9. Experts are the best source for fact checking. No matter how much book and online research I’ve done on a topic, when I show an expert my work, they find a better way to word something or find a part that should be tweaked.
    Takeaway: If I taught again, I’d remember that kids are even experts on something. A lesson I’d love to try out: have students write down topics they’re experts on (skateboarding, sewing, etc.) Then give one of their topics to a student who’s not an expert in it. Have that student write about it as best they can without any resources. Then have the expert read and edit it for accuracy and word choice.
  10. So going back to my son. I think the biggest lesson I learned about teaching writing is from being a mother. My children watch me write day and night. They see that when I have some spare time, I write—even on vacation. That’s because I really love writing. I did not ask my son to write about his experience at the car show. I think he chose to make a book because he saw me making books.
    Takeaway: If I taught again, I’d be sure to write when my students are writing. I’d share my work-in-progress with them. I’d show them that writing isn’t just something you do in school. It’s a way to express yourself: your likes, your dislikes, your beliefs.

So if I taught again, that’s just what I’d do!

I also asked my fellow middle grade authors, What tips do you have on teaching writing as a writer yourself? Here’s what they said:

Ditch the “trade and grade” style of peer editing and form mini-critique groups in teams of 4. One child reads while the other three follow along, writing down suggestions and then discussing before moving on to the next student’s turn.
– Kym Brunner, author of Flip the Bird

I wish we had done more fun writing exercises in 5th grade. My main advice is, let them have some fun by creative writing. Schools are so focused on structure and preparing for the tests, that writing for fun, is often overlooked.
– Jonathan Rosen, author of Night of the Living Cuddle Bunnies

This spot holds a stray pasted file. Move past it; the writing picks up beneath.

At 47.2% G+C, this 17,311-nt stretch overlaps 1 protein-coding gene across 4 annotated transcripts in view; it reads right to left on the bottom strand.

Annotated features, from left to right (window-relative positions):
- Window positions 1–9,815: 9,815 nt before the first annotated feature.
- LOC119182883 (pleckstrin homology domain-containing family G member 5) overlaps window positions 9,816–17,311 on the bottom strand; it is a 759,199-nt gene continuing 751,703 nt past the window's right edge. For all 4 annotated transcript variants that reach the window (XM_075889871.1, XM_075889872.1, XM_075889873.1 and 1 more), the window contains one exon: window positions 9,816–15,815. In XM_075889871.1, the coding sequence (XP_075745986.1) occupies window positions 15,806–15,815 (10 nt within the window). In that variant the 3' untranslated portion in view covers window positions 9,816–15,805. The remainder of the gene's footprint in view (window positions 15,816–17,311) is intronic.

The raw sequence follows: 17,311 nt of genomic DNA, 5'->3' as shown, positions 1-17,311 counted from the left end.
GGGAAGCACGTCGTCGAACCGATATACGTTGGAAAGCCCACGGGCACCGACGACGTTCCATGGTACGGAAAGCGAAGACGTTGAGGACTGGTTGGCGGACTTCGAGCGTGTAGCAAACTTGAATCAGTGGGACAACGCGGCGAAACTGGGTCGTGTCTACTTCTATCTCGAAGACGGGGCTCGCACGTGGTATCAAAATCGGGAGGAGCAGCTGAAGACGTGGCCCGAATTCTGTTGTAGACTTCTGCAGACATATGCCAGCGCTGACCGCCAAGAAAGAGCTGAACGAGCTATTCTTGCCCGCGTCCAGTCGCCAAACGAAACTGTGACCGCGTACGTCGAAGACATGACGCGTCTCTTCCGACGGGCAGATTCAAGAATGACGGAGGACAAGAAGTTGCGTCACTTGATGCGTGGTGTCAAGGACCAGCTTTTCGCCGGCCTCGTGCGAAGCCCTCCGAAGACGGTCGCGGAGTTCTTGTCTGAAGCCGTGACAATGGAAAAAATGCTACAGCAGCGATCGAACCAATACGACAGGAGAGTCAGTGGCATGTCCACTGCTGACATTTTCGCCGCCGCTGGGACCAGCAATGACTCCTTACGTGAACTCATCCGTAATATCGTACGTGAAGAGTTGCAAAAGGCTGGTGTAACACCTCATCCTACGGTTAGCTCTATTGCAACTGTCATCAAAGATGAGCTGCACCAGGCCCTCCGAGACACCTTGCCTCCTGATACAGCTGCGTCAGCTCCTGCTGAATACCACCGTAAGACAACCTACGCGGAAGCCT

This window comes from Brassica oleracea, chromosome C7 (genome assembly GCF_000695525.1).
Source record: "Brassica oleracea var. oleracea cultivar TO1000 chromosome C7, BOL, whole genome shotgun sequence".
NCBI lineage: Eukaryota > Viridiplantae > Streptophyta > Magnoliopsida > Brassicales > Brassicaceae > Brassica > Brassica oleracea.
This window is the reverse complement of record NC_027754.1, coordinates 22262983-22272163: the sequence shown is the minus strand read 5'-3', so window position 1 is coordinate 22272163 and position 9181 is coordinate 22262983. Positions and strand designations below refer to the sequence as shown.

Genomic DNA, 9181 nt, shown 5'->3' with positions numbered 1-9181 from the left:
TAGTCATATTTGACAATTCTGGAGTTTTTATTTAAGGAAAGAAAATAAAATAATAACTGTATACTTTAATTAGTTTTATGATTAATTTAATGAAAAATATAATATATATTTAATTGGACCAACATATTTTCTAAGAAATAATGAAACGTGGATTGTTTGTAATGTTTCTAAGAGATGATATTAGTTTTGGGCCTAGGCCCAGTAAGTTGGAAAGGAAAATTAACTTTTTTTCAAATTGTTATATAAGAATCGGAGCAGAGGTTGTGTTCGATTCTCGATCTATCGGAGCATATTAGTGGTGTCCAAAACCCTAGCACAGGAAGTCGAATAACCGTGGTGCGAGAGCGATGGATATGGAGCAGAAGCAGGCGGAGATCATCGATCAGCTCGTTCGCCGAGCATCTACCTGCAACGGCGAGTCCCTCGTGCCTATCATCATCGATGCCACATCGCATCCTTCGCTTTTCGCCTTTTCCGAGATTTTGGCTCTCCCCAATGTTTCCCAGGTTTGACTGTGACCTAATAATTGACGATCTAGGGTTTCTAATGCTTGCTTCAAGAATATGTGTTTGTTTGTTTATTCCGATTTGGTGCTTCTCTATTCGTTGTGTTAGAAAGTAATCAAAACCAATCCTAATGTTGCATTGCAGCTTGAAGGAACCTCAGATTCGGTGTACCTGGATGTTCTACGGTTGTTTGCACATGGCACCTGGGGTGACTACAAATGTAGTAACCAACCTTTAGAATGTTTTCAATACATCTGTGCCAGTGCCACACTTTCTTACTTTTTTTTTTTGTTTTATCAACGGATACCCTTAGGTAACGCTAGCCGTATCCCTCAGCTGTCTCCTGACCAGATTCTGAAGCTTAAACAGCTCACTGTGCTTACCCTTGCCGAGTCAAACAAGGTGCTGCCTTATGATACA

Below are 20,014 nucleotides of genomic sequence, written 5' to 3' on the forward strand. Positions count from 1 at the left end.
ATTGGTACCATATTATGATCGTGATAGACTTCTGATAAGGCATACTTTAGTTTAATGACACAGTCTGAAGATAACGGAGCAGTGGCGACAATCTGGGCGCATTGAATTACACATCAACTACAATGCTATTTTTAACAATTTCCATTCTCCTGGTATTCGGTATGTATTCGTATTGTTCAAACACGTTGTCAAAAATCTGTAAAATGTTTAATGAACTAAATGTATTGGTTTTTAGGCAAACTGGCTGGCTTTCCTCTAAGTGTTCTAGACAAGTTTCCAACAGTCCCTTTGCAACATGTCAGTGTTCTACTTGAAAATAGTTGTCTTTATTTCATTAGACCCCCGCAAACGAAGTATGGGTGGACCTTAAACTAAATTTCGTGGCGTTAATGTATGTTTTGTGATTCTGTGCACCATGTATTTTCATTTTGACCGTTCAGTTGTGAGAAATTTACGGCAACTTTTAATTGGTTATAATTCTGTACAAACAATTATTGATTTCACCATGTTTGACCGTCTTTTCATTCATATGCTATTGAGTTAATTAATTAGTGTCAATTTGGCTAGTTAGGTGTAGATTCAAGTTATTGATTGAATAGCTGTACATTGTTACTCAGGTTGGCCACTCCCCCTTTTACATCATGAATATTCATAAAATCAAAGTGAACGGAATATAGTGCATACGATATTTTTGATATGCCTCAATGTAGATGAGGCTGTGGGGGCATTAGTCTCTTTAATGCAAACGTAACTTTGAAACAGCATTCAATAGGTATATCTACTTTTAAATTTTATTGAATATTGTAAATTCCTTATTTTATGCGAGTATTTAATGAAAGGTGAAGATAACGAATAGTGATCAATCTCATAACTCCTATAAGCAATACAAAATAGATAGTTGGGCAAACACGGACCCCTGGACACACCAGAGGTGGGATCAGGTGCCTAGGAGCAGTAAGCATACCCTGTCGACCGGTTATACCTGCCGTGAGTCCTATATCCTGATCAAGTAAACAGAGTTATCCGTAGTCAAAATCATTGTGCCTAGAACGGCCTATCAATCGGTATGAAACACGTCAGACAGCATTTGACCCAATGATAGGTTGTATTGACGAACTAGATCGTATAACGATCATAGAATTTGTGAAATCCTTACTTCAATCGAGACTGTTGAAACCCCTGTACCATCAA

Sit down. Then, no matter how much you want to, don’t stand up until you’ve written something.
– Darcy Miller, author of ROLL

Every first draft is bad. The magic is in rewriting.
– Kristin L. Gray, author of Vilonia Beebe Takes Charge

The hero and the villain in a story either both want the same thing for different reasons, or different things for the same reason. Either way, they’re reflections of each other.
– Katie Slivensky, author of The Countdown Conspiracy

Your writing will never be perfect. But you can always make it better.
– Beth McMullen, author of Mrs. Smith’s Spy School for Girls

Writer’s block could mean that you’re focusing too hard on the wrong things. Back up and try looking at the writing from a different angle.
– Allison K. Hymas, author of Under Locker and Key

Sometimes it’s helpful to plan a story out before you write, but it’s also a-ok to start writing the story and figure it out as you go. The important part is to revise carefully once the first draft is finished.
– Lindsey Becker, author of The Star Thief

It’s okay to feel like you don’t know what you’re doing.
– Gareth Wronski, author of Holly Farb and the Princess of the Galaxy

If you confront three of your characters with an identical problem, each should solve it in their own way. What they do tells us so much about who they are!
– Sarah Cannon, author of Oddity

You don’t have to write every single day to be a writer. Thinking and reading counts too.
– Carter Higgins, author of A Rambler Steals Home

No matter how challenging or scary it may seem, it’s important to write a story from the heart—it will make the writing stronger!
– R. M. Romero, author of The Dollmaker of Kraków

Be kind to your curiosity. Embrace the moments when you think, “I wonder…” – especially when the “I wonder” seems silly and strange and like no one else will care.
-Patricia Bailey, author of The Tragically True Adventures of Kit Donovan

Go for a walk, go to the park or the grocery store or anyplace new and soak up the sensory details. Take notes on the sights, sounds, and smells–they will make your writing come alive!
-Christine Hayes, author of Mothman’s Curse

When teaching setting, I like to use the “5 Senses Rule.” Does your story have details the character can see, hear, touch, feel, smell, and taste? If not, you may want to work more on the setting.
– Hannah Kates, author of Patel Patterson and the Apocalypse Key